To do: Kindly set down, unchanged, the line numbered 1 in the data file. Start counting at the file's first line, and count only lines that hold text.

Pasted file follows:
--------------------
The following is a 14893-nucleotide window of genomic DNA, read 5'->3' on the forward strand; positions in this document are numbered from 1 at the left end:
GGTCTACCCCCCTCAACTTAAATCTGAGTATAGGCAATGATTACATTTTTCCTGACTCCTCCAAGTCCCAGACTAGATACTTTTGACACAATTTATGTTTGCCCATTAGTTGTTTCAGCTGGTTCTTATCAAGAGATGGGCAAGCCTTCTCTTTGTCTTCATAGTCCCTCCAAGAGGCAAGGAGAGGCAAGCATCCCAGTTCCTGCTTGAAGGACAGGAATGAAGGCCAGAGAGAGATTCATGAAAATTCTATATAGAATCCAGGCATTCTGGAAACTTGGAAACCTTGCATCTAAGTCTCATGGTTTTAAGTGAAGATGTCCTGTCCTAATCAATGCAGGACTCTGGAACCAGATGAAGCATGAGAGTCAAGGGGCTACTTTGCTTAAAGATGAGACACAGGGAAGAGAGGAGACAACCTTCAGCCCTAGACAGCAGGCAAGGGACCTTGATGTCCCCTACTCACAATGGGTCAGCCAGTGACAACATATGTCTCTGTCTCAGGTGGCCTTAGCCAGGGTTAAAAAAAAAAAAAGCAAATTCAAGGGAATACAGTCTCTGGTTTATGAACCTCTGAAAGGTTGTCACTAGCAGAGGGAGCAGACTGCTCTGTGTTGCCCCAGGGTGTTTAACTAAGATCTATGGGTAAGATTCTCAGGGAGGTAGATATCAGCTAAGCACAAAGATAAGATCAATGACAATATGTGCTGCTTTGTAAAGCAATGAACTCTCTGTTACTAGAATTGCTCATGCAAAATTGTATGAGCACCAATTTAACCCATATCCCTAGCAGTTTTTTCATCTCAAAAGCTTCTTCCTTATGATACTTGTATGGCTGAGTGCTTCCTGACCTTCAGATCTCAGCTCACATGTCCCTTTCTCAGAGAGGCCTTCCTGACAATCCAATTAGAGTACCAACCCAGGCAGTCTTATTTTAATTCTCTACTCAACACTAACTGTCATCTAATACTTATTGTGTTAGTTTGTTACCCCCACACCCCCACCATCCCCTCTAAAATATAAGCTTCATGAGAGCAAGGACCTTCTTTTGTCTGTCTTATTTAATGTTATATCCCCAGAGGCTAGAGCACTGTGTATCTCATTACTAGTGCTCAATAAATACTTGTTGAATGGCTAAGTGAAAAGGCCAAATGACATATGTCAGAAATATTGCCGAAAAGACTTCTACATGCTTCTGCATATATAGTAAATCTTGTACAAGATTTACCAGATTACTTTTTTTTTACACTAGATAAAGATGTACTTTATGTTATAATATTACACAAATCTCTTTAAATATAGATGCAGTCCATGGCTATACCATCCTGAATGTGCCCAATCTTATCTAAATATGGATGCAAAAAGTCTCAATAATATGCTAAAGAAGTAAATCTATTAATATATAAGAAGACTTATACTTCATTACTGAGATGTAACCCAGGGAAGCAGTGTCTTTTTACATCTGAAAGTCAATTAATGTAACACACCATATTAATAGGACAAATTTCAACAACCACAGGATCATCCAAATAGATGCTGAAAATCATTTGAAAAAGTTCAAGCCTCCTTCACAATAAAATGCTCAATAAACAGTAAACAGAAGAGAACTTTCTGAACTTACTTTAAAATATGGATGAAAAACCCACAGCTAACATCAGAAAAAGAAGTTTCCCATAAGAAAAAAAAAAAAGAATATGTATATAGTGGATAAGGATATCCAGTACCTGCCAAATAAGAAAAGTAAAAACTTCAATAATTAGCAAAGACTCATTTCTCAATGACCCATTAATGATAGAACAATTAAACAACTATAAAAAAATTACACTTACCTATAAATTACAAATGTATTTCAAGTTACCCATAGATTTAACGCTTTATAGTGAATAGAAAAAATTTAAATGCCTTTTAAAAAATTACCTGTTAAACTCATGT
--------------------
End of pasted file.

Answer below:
The following is a 14893-nucleotide window of genomic DNA, read 5'->3' on the forward strand; positions in this document are numbered from 1 at the left end: